Most major European stock markets fell on Wednesday but London eked out a gain as shares in the Royal Bank of Scotland rose despite the bank facing big fines over the Libor rate-rigging scandal.
London's FTSE 100 index of top companies bounced back into the black in late trades to close with a slight gain of 0.20 percent to 6,295.34 points.
Frankfurt's DAX dropped 1.09 percent to 7,581.18 points however, and in Paris the CAC shed 1.40 percent to 3,642.90.
Madrid's IBEX 35 slipped 0.46 percent lower in value and Milan's FTSEMIB index lost 0.66 percent.
In foreign exchange deals, the European single currency slid to $1.3526 from $1.3582 late on Tuesday in New York.
"Investors are not inclined to take chances and are shunning risky stocks because they are asking themselves questions about the situation in the eurozone," said Saxo Banque analyst Andrea Tueni.
US stocks were slightly softer in midday trading, with the Dow Jones Industrial Average down by a mere 0.05 percent, the S&P 500 index also dipping 0.05 percent and the tech-rich Nasdaq Composite unchanged.
Gold prices edged up to $1,674.25 an ounce from $1,673.50 on the London Bullion Market on Tuesday.
Shares in Royal Bank of Scotland jumped by 1.36 percent to 342.1 pence however after the lender said it had agreed to pay $612 million (453 million euros) to US and British regulators to settle allegations of trying to rig the key Libor interest rate.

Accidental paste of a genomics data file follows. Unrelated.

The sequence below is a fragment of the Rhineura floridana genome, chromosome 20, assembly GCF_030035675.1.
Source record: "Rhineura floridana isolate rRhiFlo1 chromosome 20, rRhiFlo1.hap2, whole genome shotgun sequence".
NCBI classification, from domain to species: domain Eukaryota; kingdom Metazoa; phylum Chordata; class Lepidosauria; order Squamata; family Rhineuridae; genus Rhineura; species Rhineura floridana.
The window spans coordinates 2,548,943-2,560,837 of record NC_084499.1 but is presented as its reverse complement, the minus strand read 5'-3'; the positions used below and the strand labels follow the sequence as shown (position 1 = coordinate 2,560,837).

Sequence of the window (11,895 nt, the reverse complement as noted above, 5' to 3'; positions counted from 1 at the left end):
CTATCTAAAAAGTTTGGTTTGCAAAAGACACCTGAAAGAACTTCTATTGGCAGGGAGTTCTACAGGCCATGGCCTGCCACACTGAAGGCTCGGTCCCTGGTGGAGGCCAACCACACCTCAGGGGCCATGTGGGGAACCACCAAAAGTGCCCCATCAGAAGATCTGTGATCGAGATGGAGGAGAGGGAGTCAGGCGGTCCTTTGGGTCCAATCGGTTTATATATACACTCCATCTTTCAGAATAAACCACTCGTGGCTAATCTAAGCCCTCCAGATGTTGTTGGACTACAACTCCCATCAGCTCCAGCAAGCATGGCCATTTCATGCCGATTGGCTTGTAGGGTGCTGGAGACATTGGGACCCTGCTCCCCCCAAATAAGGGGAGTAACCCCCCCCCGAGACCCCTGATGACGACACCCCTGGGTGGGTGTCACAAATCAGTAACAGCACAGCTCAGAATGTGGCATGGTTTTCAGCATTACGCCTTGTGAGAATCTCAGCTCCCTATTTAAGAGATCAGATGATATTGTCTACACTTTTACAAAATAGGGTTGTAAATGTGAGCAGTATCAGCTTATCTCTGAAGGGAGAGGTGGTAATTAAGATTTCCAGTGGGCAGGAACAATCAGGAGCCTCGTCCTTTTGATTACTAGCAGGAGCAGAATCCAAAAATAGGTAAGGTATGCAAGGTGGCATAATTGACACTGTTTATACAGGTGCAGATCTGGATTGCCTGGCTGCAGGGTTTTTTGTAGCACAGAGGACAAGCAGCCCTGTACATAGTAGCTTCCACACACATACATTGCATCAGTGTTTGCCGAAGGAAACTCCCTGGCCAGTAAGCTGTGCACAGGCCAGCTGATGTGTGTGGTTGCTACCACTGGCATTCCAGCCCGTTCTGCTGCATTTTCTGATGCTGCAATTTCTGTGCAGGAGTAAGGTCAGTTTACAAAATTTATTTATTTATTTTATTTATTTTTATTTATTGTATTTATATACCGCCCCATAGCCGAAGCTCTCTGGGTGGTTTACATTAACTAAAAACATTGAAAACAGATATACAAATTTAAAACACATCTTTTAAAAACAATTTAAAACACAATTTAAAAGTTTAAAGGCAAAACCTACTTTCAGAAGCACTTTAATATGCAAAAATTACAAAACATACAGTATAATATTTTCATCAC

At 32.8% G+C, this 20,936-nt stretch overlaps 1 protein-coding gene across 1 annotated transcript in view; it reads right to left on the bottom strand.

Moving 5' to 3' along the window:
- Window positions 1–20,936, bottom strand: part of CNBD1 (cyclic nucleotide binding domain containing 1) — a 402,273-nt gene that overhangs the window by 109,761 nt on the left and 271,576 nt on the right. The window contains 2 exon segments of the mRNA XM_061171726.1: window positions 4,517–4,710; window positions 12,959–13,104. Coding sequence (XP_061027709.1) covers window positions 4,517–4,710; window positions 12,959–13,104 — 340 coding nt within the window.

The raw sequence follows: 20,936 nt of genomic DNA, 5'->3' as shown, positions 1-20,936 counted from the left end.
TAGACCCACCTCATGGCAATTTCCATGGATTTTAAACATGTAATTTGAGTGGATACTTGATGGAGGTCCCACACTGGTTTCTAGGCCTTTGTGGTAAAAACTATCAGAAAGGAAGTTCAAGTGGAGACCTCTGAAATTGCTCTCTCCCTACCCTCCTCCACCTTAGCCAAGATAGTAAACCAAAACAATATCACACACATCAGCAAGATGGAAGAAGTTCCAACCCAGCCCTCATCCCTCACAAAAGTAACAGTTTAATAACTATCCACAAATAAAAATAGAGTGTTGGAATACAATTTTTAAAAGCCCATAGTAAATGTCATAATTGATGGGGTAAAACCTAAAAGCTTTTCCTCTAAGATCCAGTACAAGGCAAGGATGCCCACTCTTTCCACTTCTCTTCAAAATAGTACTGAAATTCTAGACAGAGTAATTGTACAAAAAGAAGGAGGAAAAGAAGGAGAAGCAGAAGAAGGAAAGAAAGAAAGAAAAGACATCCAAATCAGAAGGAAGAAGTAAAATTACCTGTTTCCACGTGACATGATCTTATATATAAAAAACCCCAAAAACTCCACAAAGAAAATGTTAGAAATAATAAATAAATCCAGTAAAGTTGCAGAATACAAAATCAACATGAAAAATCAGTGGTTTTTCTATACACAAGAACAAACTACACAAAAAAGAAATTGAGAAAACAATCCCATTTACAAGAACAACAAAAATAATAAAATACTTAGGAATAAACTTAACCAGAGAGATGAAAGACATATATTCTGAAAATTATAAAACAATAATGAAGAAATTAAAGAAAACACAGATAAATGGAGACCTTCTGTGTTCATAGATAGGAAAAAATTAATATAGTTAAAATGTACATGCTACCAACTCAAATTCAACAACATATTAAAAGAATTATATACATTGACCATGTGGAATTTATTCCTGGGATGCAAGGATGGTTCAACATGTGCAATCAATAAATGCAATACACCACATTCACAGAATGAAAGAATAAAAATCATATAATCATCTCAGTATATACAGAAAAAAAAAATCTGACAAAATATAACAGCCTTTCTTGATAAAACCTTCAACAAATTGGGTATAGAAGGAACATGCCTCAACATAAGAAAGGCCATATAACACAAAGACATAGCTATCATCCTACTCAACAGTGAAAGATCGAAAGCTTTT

That was more than Libor-related fines handed out to British bank Barclays last year but far less than the $1.5 billion fine slapped on Swiss lender UBS.
Angus Campbell, head of market analysis at Capital Spreads trading group, said the fines were "towards the low end of expectations, so initial response from the market is positive."
Libor, or London Interbank Offered Rate, is a flagship instrument used all over the world, affecting what banks, businesses and individuals pay to borrow money.
The biggest German bank, Deutsche Bank, has suspended five more employees, for a total of seven, who were suspected of having participated in the rate-rigging scheme, Dow Jones Newswires reported, citing sources close to the matter.
Deutsche Bank shares were 1.50 percent lower at 37.20 euros.
Among industrial stocks, shares in ArcelorMittal gained 1.05 percent to 12.56 euros in Paris deals after the world's top steel producer posted mixed earnings news.
The company stumbled into the red last year with a net loss of $3.72 billion (2.75 billion euros) largely owing to costs related to Europe's economic strains, said ArcelorMittal, adding that it envisaged a rebound this year.
Asian stock markets mostly closed higher on Wednesday following big losses in the previous session, with Tokyo surging as the yen tumbled after Bank of Japan governor Masaaki Shirakawa said he would step down early.
Tokyo soared 3.37 percent to 11,463.75 points -- the highest close since September 2008 soon after the collapse of US bank Lehman Brothers and at the height of the global financial crisis.
Japanese foreign exchange traders welcomed Shirakawa's announcement that he would step down on March 19, about three weeks before the end of his term.
It fuelled expectations that Prime Minister Shinzo Abe would likely fill the post with someone who shares his ideas on aggressive monetary easing that would see more yen pumped into the economy.